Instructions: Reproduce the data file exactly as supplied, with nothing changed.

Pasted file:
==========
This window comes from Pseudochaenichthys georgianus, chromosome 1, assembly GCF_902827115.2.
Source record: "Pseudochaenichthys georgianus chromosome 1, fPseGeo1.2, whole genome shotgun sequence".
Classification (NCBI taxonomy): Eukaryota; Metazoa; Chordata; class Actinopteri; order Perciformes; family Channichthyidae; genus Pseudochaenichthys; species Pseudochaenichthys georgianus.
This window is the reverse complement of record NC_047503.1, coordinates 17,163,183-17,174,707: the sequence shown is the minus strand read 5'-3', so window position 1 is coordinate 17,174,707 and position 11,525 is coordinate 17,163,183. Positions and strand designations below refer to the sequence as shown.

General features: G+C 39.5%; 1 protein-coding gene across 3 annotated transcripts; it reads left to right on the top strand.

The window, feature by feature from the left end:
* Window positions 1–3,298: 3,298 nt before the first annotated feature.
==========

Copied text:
This window comes from Pseudochaenichthys georgianus, chromosome 1, assembly GCF_902827115.2.
Source record: "Pseudochaenichthys georgianus chromosome 1, fPseGeo1.2, whole genome shotgun sequence".
Classification (NCBI taxonomy): Eukaryota; Metazoa; Chordata; class Actinopteri; order Perciformes; family Channichthyidae; genus Pseudochaenichthys; species Pseudochaenichthys georgianus.
This window is the reverse complement of record NC_047503.1, coordinates 17,163,183-17,174,707: the sequence shown is the minus strand read 5'-3', so window position 1 is coordinate 17,174,707 and position 11,525 is coordinate 17,163,183. Positions and strand designations below refer to the sequence as shown.

General features: G+C 39.5%; 1 protein-coding gene across 3 annotated transcripts; it reads left to right on the top strand.

The window, feature by feature from the left end:
* Window positions 1–3,298: 3,298 nt before the first annotated feature.